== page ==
Last week, we posted Part 1 of an interview with Robin Denney, an agricultural consultant who has worked with the Episcopal Church of Sudan to advise community leaders and farmers who have been displaced because of unrest and tribal violence.
Denney notes that 98 percent of South Sudanese do some sort of farming -- if only to put food on the table. Imagine, then, how devastating displacement can be to those who have spent months cultivating a plot of ground only to be suddenly uprooted and forced to leave a patch of tomato plants, or a banana tree, behind.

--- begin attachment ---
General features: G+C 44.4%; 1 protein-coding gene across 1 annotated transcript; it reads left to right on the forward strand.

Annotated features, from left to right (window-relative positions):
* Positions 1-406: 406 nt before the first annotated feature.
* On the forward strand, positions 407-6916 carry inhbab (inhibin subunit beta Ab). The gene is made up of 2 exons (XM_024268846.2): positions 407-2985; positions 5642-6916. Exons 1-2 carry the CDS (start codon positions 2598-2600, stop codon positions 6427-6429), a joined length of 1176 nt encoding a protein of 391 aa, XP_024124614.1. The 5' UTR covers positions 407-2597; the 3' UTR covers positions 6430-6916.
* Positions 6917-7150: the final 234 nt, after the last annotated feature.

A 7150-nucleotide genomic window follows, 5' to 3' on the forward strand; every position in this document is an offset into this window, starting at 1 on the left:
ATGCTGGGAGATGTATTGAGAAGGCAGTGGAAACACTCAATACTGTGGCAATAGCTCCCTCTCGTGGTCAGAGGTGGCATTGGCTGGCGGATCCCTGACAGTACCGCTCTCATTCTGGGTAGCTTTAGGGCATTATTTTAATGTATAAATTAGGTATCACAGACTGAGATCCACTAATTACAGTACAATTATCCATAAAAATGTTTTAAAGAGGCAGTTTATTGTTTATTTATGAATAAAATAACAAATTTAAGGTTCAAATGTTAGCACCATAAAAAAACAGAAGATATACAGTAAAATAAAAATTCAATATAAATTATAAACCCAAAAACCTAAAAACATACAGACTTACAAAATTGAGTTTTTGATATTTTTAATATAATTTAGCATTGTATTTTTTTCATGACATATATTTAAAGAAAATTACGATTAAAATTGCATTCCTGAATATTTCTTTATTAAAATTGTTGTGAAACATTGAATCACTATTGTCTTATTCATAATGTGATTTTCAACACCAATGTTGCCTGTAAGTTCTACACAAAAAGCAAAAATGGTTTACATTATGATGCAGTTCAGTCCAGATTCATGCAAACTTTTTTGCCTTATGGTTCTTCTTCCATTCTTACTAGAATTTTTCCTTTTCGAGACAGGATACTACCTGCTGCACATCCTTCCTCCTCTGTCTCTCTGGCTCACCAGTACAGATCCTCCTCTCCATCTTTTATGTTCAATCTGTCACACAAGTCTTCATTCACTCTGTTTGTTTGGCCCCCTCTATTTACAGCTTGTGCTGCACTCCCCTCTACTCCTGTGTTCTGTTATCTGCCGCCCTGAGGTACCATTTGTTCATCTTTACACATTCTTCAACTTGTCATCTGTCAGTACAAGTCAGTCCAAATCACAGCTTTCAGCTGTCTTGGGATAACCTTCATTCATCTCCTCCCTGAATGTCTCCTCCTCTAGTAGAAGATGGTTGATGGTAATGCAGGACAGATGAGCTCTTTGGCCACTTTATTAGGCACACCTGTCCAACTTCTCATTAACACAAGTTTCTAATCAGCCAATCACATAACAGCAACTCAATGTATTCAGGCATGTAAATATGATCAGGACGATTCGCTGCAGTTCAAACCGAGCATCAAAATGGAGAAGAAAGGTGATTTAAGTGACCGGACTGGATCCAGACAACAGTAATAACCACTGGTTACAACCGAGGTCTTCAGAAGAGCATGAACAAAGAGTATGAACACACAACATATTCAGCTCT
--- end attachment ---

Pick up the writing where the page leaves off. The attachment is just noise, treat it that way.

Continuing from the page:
The photo above depicts a displacement camp in Lainya, South Sudan, where families try to re-establish a sense of order and cultivate new plots of land for personal and entrepreneurial farming.
Please check back later this week for Part 2 of our interview with Robin.
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